November 14, 2017
This special event explored the work of two artists with a cutting edge, experimental practice: Analia Saban and Gabriel Kuri. The evening began with two short documentaries featuring each artist, created as part of the Artist Dialogues series (see below), followed by a conversation among the artists and Rachel Rivenc.
The movies and conversation focused on the artists' material practice and how it relates to meaning, their approach to making and finding objects, their playful use or misuse of materials, as well as their thoughts on longevity, the future of their work, and the role of conservation.
Los Angeles-based artist Analia Saban blurs the lines between painting and sculpture, imagery and objecthood. Her work frequently includes plays on art-historical references and traditions. Dealing with issues of fragility, balance, technique and experimentation, Saban's connection with everyday objects is at the forefront of her investigation of tangible materials and the metaphysical properties of artworks.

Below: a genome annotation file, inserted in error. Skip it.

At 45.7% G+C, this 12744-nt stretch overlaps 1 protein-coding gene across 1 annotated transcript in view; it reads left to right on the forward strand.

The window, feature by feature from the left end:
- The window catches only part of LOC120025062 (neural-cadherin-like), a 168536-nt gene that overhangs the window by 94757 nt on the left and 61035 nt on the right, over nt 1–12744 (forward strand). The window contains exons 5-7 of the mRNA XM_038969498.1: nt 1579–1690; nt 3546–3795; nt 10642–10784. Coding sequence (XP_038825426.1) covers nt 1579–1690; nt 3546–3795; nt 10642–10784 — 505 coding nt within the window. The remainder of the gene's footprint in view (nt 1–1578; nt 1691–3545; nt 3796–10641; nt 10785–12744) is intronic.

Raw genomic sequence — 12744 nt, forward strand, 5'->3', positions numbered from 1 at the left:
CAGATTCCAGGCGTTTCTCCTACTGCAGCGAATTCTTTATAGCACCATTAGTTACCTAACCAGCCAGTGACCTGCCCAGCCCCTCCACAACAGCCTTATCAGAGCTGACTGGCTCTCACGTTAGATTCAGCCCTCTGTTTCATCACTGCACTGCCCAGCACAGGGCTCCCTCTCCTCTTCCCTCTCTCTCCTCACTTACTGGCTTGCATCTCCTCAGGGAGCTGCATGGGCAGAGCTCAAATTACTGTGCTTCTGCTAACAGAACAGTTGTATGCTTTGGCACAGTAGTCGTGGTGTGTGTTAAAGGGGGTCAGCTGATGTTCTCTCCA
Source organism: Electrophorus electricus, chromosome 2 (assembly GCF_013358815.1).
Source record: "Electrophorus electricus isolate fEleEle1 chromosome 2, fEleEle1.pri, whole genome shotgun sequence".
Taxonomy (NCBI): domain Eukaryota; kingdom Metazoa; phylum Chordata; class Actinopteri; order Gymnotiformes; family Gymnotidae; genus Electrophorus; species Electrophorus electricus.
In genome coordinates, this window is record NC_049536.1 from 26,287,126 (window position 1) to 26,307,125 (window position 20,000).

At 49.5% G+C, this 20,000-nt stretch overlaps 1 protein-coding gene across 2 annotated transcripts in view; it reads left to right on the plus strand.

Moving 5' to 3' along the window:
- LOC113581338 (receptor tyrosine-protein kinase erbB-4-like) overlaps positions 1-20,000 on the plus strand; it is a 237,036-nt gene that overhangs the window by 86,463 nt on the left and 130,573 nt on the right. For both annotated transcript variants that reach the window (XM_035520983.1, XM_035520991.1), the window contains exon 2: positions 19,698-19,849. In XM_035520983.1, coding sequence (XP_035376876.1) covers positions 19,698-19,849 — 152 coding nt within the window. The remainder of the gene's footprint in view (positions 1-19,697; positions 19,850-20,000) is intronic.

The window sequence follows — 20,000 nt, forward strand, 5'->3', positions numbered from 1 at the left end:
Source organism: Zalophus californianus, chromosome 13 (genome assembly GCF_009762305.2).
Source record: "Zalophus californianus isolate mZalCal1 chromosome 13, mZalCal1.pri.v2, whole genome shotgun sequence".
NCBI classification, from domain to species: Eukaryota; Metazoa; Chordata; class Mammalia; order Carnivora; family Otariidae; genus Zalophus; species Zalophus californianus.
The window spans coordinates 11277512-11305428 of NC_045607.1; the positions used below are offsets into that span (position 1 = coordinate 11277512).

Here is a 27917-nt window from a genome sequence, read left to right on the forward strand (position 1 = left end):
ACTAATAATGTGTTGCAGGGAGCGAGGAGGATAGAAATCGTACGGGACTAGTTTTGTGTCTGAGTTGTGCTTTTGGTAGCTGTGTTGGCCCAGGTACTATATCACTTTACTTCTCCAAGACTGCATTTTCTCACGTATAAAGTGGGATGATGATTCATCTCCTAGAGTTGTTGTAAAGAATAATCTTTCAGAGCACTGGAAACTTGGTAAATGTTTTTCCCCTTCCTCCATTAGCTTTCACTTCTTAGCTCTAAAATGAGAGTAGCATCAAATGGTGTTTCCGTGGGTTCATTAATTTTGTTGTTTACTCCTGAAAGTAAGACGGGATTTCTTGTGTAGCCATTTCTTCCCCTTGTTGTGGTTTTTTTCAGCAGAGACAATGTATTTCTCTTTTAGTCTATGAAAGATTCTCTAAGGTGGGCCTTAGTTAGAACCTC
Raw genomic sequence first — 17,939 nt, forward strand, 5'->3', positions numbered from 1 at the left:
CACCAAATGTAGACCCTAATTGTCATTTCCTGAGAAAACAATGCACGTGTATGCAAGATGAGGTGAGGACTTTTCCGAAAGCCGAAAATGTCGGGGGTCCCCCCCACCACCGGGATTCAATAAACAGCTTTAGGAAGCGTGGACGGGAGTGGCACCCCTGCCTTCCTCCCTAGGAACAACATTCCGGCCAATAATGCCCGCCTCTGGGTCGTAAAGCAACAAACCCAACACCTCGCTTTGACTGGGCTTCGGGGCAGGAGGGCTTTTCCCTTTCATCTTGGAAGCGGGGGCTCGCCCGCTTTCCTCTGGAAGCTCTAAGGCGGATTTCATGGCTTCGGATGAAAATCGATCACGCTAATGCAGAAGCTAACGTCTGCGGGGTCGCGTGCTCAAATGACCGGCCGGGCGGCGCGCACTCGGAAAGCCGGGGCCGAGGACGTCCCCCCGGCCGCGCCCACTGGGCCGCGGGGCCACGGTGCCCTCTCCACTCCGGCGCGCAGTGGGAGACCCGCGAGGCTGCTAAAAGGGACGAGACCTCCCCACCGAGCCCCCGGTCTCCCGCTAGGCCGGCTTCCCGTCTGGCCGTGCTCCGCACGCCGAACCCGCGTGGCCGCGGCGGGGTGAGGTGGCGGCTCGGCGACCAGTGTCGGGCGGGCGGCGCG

Born in Mexico, Gabriel Kuri has lived and worked in Europe and Los Angeles. In his work, Kuri often repurposes found or off-the-shelf materials to create sculptures, installations, collages and photographs that contain sharp socio-economic and cultural observations—the ideas of transaction, systems of exchanges and circulation for instance reoccur. Contrast is crucial in his use of materials. He likes to juxtapose the fleeting and permanent, solid and the fragile, hard and soft, the noble and the mundane, which often gives rises to subtle humor and poetry.
Presented as part of Pacific Standard Time: LA/LA
Page updated: February 2018